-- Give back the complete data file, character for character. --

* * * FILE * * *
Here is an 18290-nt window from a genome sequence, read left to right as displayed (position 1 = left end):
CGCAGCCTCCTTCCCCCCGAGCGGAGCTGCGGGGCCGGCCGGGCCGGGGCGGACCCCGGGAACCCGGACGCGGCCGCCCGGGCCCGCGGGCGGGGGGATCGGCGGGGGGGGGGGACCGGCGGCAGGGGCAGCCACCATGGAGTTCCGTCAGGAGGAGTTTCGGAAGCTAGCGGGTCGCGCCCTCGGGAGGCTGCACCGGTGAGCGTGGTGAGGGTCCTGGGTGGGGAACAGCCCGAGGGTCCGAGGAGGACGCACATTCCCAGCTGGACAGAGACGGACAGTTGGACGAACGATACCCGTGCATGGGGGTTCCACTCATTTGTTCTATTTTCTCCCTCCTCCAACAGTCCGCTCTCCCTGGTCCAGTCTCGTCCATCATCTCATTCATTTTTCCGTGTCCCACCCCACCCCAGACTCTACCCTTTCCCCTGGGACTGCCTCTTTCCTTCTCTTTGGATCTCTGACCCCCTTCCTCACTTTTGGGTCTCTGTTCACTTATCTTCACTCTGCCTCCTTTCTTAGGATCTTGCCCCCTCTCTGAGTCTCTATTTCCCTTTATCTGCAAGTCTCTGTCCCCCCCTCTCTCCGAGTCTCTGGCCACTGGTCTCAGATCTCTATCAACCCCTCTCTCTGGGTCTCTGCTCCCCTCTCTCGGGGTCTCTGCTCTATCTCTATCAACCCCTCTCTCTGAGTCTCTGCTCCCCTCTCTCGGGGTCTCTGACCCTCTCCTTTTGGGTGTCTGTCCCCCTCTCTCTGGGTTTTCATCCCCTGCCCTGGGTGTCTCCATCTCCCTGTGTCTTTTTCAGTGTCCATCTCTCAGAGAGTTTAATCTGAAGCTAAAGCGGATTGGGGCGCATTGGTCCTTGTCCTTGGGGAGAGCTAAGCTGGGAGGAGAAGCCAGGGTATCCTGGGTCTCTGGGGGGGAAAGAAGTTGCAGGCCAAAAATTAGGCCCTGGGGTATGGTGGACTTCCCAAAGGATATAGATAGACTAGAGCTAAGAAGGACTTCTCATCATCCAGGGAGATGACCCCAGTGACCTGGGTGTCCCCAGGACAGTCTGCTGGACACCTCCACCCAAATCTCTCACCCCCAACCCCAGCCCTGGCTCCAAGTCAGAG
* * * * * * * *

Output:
Here is an 18290-nt window from a genome sequence, read left to right as displayed (position 1 = left end):
CGCAGCCTCCTTCCCCCCGAGCGGAGCTGCGGGGCCGGCCGGGCCGGGGCGGACCCCGGGAACCCGGACGCGGCCGCCCGGGCCCGCGGGCGGGGGGATCGGCGGGGGGGGGGGACCGGCGGCAGGGGCAGCCACCATGGAGTTCCGTCAGGAGGAGTTTCGGAAGCTAGCGGGTCGCGCCCTCGGGAGGCTGCACCGGTGAGCGTGGTGAGGGTCCTGGGTGGGGAACAGCCCGAGGGTCCGAGGAGGACGCACATTCCCAGCTGGACAGAGACGGACAGTTGGACGAACGATACCCGTGCATGGGGGTTCCACTCATTTGTTCTATTTTCTCCCTCCTCCAACAGTCCGCTCTCCCTGGTCCAGTCTCGTCCATCATCTCATTCATTTTTCCGTGTCCCACCCCACCCCAGACTCTACCCTTTCCCCTGGGACTGCCTCTTTCCTTCTCTTTGGATCTCTGACCCCCTTCCTCACTTTTGGGTCTCTGTTCACTTATCTTCACTCTGCCTCCTTTCTTAGGATCTTGCCCCCTCTCTGAGTCTCTATTTCCCTTTATCTGCAAGTCTCTGTCCCCCCCTCTCTCCGAGTCTCTGGCCACTGGTCTCAGATCTCTATCAACCCCTCTCTCTGGGTCTCTGCTCCCCTCTCTCGGGGTCTCTGCTCTATCTCTATCAACCCCTCTCTCTGAGTCTCTGCTCCCCTCTCTCGGGGTCTCTGACCCTCTCCTTTTGGGTGTCTGTCCCCCTCTCTCTGGGTTTTCATCCCCTGCCCTGGGTGTCTCCATCTCCCTGTGTCTTTTTCAGTGTCCATCTCTCAGAGAGTTTAATCTGAAGCTAAAGCGGATTGGGGCGCATTGGTCCTTGTCCTTGGGGAGAGCTAAGCTGGGAGGAGAAGCCAGGGTATCCTGGGTCTCTGGGGGGGAAAGAAGTTGCAGGCCAAAAATTAGGCCCTGGGGTATGGTGGACTTCCCAAAGGATATAGATAGACTAGAGCTAAGAAGGACTTCTCATCATCCAGGGAGATGACCCCAGTGACCTGGGTGTCCCCAGGACAGTCTGCTGGACACCTCCACCCAAATCTCTCACCCCCAACCCCAGCCCTGGCTCCAAGTCAGAG